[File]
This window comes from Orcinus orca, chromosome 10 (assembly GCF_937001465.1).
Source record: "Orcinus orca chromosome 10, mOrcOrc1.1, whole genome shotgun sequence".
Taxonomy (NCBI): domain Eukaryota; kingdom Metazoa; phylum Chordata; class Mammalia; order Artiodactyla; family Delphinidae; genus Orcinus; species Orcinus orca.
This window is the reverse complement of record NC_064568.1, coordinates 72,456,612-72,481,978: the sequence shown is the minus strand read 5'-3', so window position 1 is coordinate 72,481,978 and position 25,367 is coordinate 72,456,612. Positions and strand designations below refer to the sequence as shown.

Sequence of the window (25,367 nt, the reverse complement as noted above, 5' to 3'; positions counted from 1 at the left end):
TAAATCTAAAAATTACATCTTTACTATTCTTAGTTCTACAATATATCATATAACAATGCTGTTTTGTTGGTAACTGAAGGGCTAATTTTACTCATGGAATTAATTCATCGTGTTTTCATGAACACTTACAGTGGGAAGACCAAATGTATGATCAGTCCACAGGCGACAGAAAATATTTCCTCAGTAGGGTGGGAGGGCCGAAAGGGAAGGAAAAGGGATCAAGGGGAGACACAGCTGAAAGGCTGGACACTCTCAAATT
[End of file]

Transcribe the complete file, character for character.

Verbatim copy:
This window comes from Orcinus orca, chromosome 10 (assembly GCF_937001465.1).
Source record: "Orcinus orca chromosome 10, mOrcOrc1.1, whole genome shotgun sequence".
Taxonomy (NCBI): domain Eukaryota; kingdom Metazoa; phylum Chordata; class Mammalia; order Artiodactyla; family Delphinidae; genus Orcinus; species Orcinus orca.
This window is the reverse complement of record NC_064568.1, coordinates 72,456,612-72,481,978: the sequence shown is the minus strand read 5'-3', so window position 1 is coordinate 72,481,978 and position 25,367 is coordinate 72,456,612. Positions and strand designations below refer to the sequence as shown.

Sequence of the window (25,367 nt, the reverse complement as noted above, 5' to 3'; positions counted from 1 at the left end):
TAAATCTAAAAATTACATCTTTACTATTCTTAGTTCTACAATATATCATATAACAATGCTGTTTTGTTGGTAACTGAAGGGCTAATTTTACTCATGGAATTAATTCATCGTGTTTTCATGAACACTTACAGTGGGAAGACCAAATGTATGATCAGTCCACAGGCGACAGAAAATATTTCCTCAGTAGGGTGGGAGGGCCGAAAGGGAAGGAAAAGGGATCAAGGGGAGACACAGCTGAAAGGCTGGACACTCTCAAATT